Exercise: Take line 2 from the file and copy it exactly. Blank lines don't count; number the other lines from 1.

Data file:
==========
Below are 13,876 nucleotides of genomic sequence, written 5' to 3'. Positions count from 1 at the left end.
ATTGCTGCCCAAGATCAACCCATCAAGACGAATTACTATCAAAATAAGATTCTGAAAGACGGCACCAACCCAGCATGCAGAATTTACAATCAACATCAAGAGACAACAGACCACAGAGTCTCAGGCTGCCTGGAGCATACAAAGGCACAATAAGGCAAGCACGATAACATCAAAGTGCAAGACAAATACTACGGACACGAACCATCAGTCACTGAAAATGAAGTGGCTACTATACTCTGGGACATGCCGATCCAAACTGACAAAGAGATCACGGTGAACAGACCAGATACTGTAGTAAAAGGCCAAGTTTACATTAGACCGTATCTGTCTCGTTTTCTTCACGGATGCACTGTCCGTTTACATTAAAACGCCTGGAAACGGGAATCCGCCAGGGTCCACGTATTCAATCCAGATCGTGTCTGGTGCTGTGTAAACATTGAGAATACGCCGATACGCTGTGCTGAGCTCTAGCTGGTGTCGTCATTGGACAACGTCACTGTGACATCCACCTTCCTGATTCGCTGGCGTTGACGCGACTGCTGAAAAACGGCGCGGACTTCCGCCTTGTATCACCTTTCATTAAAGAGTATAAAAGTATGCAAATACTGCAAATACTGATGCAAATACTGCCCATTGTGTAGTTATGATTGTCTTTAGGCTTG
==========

ATTGCTGCCCAAGATCAACCCATCAAGACGAATTACTATCAAAATAAGATTCTGAAAGACGGCACCAACCCAGCATGCAGAATTTACAATCAACATCAAGAGACAACAGACCACAGAGTCTCAGGCTGCCTGGAGCATACAAAGGCACAATAAGGCAAGCACGATAACATCAAAGTGCAAGACAAATACTACGGACACGAACCATCAGTCACTGAAAATGAAGTGGCTACTATACTCTGGGACATGCCGATCCAAACTGACAAAGAGATCACGGTGAACAGACCAGATACTGTAGTAAAAGGCCAAGTTTACATTAGACCGTATCTGTCTCGTTTTCTTCACGGATGCACTGTCCGTTTACATTAAAACGCCTGGAAACGGGAATCCGCCAGGGTCCACGTATTCAATCCAGATCGTGTCTGGTGCTGTGTAAACATTGAGAATACGCCGATACGCTGTGCTGAGCTCTAGCTGGTGTCGTCATTGGACAACGTCACTGTGACATCCACCTTCCTGATTCGCTGGCGTTGACGCGACTGCTGAAAAACGGCGCGGACTTCCGCCTTGTATCACCTTTCATTAAAGAGTATAAAAGTATGCAAATACTGCAAATACTGATGCAAATACTGCCCATTGTGTAGTTATGATTGTCTTTAGGCTTG